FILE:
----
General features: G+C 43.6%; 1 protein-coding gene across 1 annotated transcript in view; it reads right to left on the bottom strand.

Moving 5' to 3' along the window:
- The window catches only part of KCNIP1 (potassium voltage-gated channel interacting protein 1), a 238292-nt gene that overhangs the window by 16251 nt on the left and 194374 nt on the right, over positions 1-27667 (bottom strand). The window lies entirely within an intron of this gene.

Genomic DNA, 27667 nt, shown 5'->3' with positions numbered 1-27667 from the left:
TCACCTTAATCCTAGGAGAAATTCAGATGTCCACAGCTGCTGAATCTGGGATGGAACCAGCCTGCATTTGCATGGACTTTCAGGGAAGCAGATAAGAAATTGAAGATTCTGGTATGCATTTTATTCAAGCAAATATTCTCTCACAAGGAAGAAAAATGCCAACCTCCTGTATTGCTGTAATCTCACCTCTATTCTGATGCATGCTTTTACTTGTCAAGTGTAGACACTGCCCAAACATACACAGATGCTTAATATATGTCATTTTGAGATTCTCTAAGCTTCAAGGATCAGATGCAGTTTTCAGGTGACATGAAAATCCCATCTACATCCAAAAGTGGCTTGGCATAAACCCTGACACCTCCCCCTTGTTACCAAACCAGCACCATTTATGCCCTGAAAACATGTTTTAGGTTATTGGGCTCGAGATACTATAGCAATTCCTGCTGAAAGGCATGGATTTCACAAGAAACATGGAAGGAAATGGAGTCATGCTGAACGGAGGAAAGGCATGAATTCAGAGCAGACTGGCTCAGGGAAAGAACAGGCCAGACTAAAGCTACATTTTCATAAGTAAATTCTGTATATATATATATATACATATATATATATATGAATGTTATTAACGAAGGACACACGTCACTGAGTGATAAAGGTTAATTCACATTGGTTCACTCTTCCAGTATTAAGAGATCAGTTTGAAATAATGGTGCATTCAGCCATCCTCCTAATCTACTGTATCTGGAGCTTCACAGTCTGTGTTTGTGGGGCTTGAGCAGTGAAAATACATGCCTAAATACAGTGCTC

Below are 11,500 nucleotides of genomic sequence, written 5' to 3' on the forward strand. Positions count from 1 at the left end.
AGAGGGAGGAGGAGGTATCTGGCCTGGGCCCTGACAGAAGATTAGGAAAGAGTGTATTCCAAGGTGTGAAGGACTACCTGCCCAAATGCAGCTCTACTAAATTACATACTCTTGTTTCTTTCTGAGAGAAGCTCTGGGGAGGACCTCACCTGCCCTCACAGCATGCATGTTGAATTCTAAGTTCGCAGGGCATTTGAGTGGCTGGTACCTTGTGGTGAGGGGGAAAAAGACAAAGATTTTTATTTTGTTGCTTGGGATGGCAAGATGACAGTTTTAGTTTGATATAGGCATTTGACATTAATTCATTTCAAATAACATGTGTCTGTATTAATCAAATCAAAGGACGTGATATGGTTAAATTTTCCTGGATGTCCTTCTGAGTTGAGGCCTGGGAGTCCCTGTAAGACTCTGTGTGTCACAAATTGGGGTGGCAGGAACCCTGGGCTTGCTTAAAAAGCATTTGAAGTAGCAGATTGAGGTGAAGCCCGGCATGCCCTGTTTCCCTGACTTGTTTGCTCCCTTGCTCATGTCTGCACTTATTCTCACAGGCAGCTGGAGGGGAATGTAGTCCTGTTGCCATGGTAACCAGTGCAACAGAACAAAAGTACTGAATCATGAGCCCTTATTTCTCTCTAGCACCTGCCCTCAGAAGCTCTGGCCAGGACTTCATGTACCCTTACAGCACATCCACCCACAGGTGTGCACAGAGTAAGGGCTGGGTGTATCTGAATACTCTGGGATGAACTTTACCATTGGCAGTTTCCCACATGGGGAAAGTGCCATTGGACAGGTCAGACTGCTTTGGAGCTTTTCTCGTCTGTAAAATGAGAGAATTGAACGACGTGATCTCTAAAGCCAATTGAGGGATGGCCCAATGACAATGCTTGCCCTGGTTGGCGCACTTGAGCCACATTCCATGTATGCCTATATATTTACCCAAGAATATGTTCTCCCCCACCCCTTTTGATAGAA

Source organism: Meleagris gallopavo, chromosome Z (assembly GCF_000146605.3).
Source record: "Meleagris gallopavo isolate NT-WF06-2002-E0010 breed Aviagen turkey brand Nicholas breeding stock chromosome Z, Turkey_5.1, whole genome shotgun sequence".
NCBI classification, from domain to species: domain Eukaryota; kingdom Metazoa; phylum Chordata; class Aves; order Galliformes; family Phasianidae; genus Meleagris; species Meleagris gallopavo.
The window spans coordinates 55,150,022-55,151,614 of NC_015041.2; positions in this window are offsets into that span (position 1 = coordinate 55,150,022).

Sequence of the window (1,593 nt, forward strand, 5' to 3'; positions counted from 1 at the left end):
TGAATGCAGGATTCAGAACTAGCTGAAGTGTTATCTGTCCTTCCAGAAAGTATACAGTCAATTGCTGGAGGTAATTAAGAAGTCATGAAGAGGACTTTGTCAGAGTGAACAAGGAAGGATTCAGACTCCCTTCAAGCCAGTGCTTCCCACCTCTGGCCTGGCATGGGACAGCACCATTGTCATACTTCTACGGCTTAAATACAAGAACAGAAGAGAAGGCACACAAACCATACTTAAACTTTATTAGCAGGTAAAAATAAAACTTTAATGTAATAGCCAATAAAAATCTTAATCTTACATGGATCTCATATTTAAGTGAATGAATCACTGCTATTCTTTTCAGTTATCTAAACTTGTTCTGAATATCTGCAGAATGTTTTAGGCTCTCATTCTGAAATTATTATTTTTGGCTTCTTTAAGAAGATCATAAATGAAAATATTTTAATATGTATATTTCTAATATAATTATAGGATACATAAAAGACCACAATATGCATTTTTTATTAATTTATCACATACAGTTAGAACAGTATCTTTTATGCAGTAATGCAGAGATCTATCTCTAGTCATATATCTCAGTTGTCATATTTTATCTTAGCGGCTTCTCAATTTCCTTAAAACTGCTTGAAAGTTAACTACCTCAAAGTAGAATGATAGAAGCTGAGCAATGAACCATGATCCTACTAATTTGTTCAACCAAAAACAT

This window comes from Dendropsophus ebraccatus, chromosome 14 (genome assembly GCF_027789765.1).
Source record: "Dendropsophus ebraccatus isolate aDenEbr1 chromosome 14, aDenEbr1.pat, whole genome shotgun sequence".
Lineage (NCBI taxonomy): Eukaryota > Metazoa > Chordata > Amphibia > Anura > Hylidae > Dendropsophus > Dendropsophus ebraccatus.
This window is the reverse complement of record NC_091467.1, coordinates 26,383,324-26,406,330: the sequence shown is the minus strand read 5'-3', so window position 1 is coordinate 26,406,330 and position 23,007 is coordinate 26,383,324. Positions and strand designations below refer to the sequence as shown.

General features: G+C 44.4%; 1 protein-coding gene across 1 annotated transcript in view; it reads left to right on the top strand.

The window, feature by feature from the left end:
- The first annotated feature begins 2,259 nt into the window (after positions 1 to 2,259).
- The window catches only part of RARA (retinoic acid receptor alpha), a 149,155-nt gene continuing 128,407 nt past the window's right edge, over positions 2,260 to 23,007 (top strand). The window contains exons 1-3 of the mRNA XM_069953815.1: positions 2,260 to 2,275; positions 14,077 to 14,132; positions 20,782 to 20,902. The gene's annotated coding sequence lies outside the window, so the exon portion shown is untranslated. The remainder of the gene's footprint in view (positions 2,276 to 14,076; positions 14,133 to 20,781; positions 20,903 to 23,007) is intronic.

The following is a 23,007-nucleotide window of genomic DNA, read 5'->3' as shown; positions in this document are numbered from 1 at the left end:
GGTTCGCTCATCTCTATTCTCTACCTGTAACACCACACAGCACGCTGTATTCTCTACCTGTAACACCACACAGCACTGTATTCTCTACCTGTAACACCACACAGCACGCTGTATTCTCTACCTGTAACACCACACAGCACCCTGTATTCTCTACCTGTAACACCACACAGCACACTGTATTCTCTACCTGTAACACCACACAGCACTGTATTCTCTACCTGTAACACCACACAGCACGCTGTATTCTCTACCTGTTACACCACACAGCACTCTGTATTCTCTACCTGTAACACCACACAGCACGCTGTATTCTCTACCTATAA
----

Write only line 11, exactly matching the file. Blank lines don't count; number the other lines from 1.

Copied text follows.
The window spans coordinates 55,150,022-55,151,614 of NC_015041.2; positions in this window are offsets into that span (position 1 = coordinate 55,150,022).